The research, funded by the Biotechnology and Biological Sciences Research Council (BBSRC), has combined data about the length, shape and structure of horses with analysis of horses in the field to develop mathematical and computer models of horse movement. Using the models the research team can then build 'theoretical limbs' on a computer and use them to test answers to questions on not only why Eclipse was so fast but also why horses can remain balanced when each leg is off the ground for 80 per cent of the ground during gallop and what limits a horse's maximum gallop speed.
Dr Alan Wilson, leader of the research group, said, "A horse's leg resembles a pogo stick that uses energy stored in the muscles and tendons to propel the animal forwards and upwards. We have found that the stiffer a horse's leg restricts how quickly it can transmit force to the ground and bounce back up again and also increases the chances of injury. The team has also found that fast horses can bring their legs forward quickly in preparation for the next stride but that this is more difficult and therefore slower for large and long-legged horses."
Using portraits of Eclipse and contemporary accounts of the horse running the researchers reconstructed one of its legs and have discovered that its legendary speed may have been due to its 'averageness'. Dr Wilson said, "Analysis shows that Eclipse's body shape and everything about him seems to have been right in the middle of the normal range, suggesting that all the factors for speed were perfectly matched."
The research of the Structure and Motion Laboratory at The Royal Veterinary College not only answers questions about the top speed of racehorses but also examines the locomotion of a wide range of animals including humans and may help to design more stable robots and help us to understand how dinosaurs walked.
The Biotechnology and Biological Sciences Research Council (BBSRC) is the UK funding agency for research in the life sciences. Sponsored by Government, BBSRC annually invests around £300 million in a wide range of research that makes a significant contribution to the quality of life for UK citizens and supports a number of important industrial stakeholders including the agriculture, food, chemical, healthcare and pharmaceutical sectors. BBSRC carries out its mission by funding internationally competitive research, providing training in the biosciences, fostering opportunities for knowledge transfer and innovation and promoting interaction with the public and other stakeholders on issues of scientific interest. For more information on BBSRC go to: http://www.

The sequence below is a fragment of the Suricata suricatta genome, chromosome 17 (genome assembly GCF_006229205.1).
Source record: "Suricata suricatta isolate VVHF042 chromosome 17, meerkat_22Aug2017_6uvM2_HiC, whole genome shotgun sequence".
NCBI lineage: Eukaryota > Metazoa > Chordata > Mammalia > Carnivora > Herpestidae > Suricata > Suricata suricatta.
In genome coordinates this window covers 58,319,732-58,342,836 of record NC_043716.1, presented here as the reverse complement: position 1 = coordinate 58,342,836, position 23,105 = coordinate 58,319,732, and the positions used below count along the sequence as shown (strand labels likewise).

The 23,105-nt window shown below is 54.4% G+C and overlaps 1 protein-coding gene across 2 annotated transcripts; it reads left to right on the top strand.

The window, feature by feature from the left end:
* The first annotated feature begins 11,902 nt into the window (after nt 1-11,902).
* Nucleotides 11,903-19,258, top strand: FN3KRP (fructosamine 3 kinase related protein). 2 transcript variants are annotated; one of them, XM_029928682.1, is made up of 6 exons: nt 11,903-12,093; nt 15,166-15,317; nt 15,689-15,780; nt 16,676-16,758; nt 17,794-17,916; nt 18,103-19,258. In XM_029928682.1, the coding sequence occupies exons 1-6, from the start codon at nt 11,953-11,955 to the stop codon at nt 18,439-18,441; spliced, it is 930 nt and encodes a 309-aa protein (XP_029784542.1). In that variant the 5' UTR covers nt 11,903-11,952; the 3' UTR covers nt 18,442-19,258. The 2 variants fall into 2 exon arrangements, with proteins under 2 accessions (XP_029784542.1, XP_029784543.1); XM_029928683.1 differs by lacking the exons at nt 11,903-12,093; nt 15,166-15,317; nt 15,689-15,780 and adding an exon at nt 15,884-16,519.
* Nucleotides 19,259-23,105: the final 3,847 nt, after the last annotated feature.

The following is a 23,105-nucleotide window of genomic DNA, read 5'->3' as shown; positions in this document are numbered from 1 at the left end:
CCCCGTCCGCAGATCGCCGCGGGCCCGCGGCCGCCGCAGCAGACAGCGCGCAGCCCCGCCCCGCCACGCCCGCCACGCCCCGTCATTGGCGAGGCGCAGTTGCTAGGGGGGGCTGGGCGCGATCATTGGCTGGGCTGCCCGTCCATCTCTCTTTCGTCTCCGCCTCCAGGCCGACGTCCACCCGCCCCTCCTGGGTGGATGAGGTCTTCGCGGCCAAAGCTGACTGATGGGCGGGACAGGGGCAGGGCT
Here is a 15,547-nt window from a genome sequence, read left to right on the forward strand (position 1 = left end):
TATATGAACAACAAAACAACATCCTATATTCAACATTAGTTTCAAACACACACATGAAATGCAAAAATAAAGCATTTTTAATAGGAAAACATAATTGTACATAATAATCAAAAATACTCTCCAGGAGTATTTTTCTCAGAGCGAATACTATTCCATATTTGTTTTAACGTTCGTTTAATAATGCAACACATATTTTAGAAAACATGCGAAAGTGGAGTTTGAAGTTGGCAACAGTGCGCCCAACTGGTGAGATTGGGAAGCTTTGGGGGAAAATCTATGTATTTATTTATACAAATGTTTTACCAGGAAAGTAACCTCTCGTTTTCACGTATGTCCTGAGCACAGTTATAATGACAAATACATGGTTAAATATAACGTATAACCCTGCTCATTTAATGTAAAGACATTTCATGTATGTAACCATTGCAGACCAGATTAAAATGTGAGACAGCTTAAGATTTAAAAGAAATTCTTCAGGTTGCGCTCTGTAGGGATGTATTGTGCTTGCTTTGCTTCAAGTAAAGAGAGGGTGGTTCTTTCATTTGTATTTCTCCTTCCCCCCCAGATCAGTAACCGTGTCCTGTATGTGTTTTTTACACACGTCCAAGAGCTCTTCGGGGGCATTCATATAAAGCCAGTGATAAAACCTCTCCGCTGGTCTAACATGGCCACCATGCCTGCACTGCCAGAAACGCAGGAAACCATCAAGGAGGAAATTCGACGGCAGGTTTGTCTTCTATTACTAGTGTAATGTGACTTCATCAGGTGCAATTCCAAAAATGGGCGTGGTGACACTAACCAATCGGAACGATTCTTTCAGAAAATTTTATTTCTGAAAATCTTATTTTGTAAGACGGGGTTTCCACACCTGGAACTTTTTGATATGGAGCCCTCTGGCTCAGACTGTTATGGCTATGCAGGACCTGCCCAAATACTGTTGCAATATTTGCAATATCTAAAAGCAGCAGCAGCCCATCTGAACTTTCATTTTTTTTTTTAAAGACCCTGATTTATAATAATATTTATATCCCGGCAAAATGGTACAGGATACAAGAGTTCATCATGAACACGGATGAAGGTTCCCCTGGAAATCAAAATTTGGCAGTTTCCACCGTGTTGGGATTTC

About The Royal Veterinary College Structure and Motion Laboratory
The Structure and Motion Laboratory in conjunction with the Centre for Human Performance, conducts research into the structure and function of the musculoskeletal system. This is done from the level of the single muscle fibre all the way up to a whole subject level, including the effects of health and disease on musculoskeletal function. We are interested in a variety of biomechanical and physiological phenomena in biological systems. This is sometimes most effectively studied in humans and sometimes in animals that have evolved for a narrower range of athletic pursuits. Some of our work relates to musculoskeletal function and control, while other work focuses on how this is affected by injury and repair of musculo-skeletal disease.
The laboratory aims towards achieving world-class research into comparative biomechanics and physiology, which can be used to further the body of knowledge regarding musculoskeletal function. For more information go to: http://www.